CareFirst BlueCross BlueShield has jumped head first into the deep waters of mobile health. The health insurance giant has selected Cognizant, a mobile communication company, to provide a platform for getting mobile apps to its 3.3 million members.
With an array of industry groups anxiously calling for a delay of meaningful use Stage 2, HIMSS has made the case for a more nuanced approach, asking federal officials to launch Stage 2 on schedule but extend year one of the attestation period.
The inaugural class of 28 meaningful use-savvy clinicians and healthcare professionals in the Office of the National Coordinator's Health IT Fellows program aims to help other primary care providers find success with care coordination, medication management, preventive care and more.
Since the introduction of LexisNexis, it’s been an open question in the mind of many prominent policymakers whether they’ll be remembered for their substantive accomplishments, or for the number and variety of soundbites they managed to feed to the ever-hungry media. But, it seems, the two are not mutually exclusive.
Stage 2 of the government’s Meaningful Use Program requires that at least 5 percent of patients view, download, and transmit their health information and send a secure electronic message to their provider.
Hank Fanberg sat on a stage in Denver this past July and confessed his concern. He was worried that many of his colleagues nationwide were still ill-prepared for what’s next in the march toward meaningful use. He wondered, he said, whether some organizations "really, truly grasp the magnitude of some of the changes" demanded by Stage 2.
Technology and disruption have long been familiar bedfellows. Whereas that has been more evident in the private sector than in the federal government, a group within HHS is striving to bring the agency forward.
The Senate Finance Committee held two hearings in July on health information technology, where some senators called for a pause in the federal government’s electronic health records meaningful use incentive program.
Government should play a critical yet limited role in convening and engaging – and, where necessary, setting standards and establishing a floor – for healthcare IT, said Farzad Mostashari, MD, national coordinator for health information technology, during his remarks as a recent Health IT Policy Committee meeting.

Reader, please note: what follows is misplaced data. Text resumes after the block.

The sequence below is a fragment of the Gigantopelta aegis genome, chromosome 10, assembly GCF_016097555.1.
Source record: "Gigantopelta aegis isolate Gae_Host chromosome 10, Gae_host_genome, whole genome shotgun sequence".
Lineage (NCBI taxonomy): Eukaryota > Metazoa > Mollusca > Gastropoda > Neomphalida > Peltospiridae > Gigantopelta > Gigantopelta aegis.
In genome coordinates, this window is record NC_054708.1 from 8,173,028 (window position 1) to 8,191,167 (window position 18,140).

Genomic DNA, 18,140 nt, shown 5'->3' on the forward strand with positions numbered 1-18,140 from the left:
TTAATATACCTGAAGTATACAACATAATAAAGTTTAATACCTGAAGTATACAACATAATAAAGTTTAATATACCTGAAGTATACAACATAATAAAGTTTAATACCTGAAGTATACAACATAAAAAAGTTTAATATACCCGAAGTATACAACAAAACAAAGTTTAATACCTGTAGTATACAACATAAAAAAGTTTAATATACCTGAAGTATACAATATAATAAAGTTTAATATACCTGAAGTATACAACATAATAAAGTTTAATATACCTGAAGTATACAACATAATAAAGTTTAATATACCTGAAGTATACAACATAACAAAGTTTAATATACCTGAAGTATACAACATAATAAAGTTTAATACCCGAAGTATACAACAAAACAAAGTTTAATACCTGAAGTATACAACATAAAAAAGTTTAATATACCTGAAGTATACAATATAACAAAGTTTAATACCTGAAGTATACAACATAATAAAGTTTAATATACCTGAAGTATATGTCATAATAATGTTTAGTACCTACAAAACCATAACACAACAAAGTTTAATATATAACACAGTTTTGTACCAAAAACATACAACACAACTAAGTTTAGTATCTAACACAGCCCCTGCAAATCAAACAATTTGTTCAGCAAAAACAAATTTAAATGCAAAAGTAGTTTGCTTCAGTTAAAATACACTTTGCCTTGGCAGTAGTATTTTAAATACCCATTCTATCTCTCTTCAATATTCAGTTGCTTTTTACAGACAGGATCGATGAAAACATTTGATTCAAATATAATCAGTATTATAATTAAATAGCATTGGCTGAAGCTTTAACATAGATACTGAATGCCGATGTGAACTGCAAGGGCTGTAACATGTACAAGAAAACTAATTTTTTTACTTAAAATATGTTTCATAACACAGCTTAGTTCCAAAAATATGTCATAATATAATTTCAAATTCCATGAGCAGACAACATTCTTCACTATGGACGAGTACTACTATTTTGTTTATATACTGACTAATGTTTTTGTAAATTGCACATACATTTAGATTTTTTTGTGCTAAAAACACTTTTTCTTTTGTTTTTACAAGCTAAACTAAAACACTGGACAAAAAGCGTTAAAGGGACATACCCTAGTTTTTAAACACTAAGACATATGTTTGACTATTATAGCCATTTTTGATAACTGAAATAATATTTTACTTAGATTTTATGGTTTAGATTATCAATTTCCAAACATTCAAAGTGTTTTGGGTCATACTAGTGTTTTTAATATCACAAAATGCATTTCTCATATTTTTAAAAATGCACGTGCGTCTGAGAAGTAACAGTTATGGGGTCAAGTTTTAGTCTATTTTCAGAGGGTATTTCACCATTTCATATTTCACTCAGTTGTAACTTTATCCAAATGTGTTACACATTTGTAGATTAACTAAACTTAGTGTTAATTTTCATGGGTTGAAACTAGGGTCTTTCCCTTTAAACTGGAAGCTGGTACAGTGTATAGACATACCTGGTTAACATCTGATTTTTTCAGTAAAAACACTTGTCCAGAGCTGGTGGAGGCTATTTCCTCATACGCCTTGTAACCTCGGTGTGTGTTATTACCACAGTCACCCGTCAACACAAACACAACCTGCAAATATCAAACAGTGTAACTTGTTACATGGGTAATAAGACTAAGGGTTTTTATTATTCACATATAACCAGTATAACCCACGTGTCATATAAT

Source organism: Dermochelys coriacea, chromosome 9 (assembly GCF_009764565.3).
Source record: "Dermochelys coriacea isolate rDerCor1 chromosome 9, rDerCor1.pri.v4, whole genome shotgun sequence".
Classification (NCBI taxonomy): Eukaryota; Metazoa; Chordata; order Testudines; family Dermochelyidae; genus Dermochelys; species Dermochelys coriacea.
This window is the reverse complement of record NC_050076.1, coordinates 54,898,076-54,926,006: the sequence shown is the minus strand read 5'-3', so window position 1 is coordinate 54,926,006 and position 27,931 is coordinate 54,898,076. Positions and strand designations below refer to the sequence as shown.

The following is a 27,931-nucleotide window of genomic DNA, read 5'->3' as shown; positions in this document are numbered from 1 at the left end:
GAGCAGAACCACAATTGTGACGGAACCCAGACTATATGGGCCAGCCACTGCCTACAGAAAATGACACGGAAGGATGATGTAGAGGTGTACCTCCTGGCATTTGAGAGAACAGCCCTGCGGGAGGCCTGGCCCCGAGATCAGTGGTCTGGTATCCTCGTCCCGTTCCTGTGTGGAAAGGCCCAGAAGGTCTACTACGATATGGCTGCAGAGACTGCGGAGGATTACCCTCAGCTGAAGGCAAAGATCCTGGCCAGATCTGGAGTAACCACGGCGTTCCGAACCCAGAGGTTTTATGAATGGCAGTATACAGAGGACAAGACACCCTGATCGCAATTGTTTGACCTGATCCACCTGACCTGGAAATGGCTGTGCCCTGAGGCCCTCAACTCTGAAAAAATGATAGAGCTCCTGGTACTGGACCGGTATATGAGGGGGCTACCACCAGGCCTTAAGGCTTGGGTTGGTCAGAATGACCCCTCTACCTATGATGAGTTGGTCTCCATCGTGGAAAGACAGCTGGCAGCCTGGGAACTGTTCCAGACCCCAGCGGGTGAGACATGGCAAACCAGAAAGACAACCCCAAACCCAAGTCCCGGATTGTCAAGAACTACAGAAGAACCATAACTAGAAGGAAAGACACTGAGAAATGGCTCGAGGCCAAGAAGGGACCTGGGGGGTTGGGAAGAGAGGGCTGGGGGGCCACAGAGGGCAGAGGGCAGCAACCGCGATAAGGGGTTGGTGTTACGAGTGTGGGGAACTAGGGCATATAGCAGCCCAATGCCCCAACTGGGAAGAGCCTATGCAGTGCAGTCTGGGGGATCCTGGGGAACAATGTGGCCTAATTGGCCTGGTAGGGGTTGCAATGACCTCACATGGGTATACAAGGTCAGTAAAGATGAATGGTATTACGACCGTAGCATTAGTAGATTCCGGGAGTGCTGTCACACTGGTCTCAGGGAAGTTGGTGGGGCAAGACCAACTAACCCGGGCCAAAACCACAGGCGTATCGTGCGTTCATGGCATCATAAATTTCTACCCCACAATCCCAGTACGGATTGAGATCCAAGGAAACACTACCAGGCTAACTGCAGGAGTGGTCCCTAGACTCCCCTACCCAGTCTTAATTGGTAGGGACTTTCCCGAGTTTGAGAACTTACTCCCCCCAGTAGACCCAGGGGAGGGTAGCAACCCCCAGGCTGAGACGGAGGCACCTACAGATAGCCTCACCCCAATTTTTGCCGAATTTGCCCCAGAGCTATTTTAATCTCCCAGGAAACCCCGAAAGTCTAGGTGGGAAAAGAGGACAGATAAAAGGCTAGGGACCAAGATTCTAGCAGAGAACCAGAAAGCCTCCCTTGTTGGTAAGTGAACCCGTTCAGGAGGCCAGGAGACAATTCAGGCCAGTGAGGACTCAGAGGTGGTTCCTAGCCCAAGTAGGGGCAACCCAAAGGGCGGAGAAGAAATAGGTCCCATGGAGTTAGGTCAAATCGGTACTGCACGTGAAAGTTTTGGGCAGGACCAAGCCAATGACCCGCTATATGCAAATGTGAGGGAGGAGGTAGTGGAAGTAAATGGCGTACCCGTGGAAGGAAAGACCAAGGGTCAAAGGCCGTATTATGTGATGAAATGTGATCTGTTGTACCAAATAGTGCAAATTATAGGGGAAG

The American Academy of Family Physicians has appealed to CMS to delay the meaningful use Stage 2 timeline by one year. Otherwise, AAFP notes in an Aug. 7 letter to CMS, the program is likely to "outstrip the capacity of many certified electronic health record technology vendors and ambulatory family medicine practices."
The Los Angeles Times printed an interesting article about the rising use of medical scribes - young, often pre-med students - who follow physicians on their rounds to input notes into the hospital's EMR system.
If you've got a lot of money and your reputation on the line in an effort to create a huge paradigm shift in how we as an industry deliver healthcare, you need to create an infrastructure and make available the resources to support this tsunami of social and technological change. The Office of the National Coordinator for Health IT has carefully architected such an infrastructure.
Federal incentives for the meaningful use of EHRs has been a hot topic within the discipline and profession of chiropractic. A fairly recent article in Chiropractic Economics brought up some interesting issues.
New analysis from Frost & Sullivan pegs the EHR market to double in growth in three years, from $1.3 billion in 2009 to an estimated $2.6 billion in 2012. The research firm noted that the HITECH Act's federal incentive programs and healthcare reform are two of the drivers for the uptick.
The Office of the National Coordinator for Health IT announced that it has authorized the Certification Commission for Health Information Technology and the Drummond Group to certify EHR products to qualify for the federal incentives for meaningful use of EHRs.
A recent report shows that despite the big push for health IT adoption, only 2 percent of hospitals in the U.S. can meet the federal government's criteria for meaningful use of EHRs. Are you surprised?
Several studies point to a higher adoption rate of smartphones by physicians than the general public. Given the historical low rates of technology adoption within the healthcare industry, this news may come as a surprise.
Despite the relaxation of the proposed meaningful use criteria for the adoption of EHRs and EMRs, critics claim that the final rule is still too stringent and the rushed timeline will doom the whole transformation to a fully electronic healthcare delivery system. Politics aside, the critiques are actually a good thing.
Everyone in the industry is painfully aware of the state of hospitals today, even before the economic recession sent healthcare providers down a darker, deeper spiral. Add healthcare reform and the federal incentives for the meaningful use of health IT to the mix, and you’ve got major changes that would make mere survival monumental.